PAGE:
Perhaps the fastest growing activity on National Wildlife Refuges in the past ten years has been wildlife photography. That’s not surprising when you consider the popularity of digital cameras and cell phones with ever-improving picture-taking abilities. The number of nature photographers has grown at a rapid rate. You don’t need to purchase expensive equipment or have any experience to get started. A small camera or basic cell phone will do just fine for most visitors.
The network of roads and other facilities along the pools affords photographers of all skill levels excellent opportunities to photograph wildlife. Many beginners focus their lens on the charismatic trumpeter swan or common loon, as is evident by entries to the annual Seney National Wildlife Refuge Amateur Photo Contest. More seasoned photographers often venture beyond the auto tour route to capture images of plants, insects, and landscapes bathed in a wide spectrum of light conditions.
The Friends of Seney National Wildlife Refuge, Seney Natural History Association, sponsors a Flickr website where visitors can look at photos posted by the Seney National Wildlife Refuge.
Hiking and biking are wonderful ways to see the refuge. Unless otherwise stated, all refuge roads are open to bikers and hikers. The refuge manager may close some areas during peak bird migration or due to maintenance or management activities. Check at the Visitor Center or watch the roads for closure signs. The Pine Ridge Nature Trail and the cross-country ski trails are not open to bicycles. Refuge staff members drive through the backcountry while conducting surveys so please be aware of the possibility of vehicles on the roads. To help you plan your visit, mileage is marked on the map in the general refuge brochure. Outfitters in Germfask rent bikes to interested parties.Learn More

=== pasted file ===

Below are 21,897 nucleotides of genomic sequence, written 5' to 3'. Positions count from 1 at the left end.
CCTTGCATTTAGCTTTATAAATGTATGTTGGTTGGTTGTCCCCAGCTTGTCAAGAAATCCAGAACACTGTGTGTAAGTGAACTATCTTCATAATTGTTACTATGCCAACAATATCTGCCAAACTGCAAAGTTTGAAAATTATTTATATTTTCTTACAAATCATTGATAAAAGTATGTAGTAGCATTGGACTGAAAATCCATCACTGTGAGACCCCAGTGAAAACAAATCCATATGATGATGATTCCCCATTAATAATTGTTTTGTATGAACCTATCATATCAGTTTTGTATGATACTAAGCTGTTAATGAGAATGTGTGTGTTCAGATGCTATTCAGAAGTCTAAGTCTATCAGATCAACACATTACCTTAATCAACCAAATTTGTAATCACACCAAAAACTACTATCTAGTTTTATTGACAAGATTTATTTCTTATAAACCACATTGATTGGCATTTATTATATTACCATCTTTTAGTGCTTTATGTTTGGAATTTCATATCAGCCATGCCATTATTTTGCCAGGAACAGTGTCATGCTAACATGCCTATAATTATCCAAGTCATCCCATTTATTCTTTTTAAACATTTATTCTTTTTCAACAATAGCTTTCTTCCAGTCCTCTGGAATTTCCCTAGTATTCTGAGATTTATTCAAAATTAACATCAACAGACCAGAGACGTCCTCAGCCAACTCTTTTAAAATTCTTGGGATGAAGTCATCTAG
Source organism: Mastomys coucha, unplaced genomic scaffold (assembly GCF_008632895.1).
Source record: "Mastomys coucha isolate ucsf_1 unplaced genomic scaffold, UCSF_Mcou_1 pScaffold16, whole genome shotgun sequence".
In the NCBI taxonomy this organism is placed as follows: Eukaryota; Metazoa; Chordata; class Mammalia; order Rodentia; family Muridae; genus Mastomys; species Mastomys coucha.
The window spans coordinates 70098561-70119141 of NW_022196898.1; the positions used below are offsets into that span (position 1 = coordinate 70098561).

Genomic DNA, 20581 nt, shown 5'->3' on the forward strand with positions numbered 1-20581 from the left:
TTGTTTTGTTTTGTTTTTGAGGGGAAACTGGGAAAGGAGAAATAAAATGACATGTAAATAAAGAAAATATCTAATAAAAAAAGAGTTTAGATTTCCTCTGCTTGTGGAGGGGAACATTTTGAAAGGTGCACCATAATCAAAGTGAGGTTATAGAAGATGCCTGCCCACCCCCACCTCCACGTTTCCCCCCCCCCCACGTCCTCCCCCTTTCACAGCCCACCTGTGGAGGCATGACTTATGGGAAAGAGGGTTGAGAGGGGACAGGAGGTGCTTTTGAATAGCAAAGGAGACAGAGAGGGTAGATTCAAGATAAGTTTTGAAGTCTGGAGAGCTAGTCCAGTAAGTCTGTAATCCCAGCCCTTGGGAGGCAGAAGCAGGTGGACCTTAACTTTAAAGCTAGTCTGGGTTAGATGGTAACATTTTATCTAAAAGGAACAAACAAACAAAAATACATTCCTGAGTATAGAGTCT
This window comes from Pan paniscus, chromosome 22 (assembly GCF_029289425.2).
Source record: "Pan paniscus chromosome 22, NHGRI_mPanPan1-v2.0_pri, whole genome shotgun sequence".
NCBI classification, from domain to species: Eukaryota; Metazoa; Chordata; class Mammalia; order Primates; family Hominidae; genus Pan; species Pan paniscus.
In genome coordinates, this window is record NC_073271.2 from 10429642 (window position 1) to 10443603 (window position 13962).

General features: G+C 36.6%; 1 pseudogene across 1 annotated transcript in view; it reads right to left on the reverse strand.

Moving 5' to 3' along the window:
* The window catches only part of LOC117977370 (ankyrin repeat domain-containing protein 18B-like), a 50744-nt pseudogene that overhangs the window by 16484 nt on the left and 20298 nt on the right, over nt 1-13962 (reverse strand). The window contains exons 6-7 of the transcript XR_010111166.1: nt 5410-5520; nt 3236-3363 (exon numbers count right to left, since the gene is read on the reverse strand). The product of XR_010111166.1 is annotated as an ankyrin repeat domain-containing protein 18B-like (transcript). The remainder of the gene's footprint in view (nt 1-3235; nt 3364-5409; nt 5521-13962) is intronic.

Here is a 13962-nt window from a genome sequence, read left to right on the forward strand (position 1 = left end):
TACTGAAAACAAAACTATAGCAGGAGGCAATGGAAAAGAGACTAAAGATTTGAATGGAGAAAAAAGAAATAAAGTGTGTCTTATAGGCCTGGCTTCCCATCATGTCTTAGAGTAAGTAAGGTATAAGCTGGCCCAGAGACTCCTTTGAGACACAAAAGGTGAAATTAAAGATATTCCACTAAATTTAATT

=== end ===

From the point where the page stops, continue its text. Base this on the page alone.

Enjoy a day of paddling along the Manistique River which flows through the southeastern portion of the refuge. Outfitters are located in Germfask and will rent boats or provide a shuttle upon request. Use is limited to daylight hours with no overnight camping allowed. Boats and flotation devices of any kind are not allowed on the refuge pools.Learn More
There are ten virtual caches located throughout the refuge. They are considered virtual since there is not a container or item hidden at the site. Instead, the seeker must take a picture of themselves at the site with the defining feature described in the clue and bring the picture back to the refuge office or Visitor Center to claim their prize. The defining feature will be outlined in the clue provided on the geocaching site.Learn More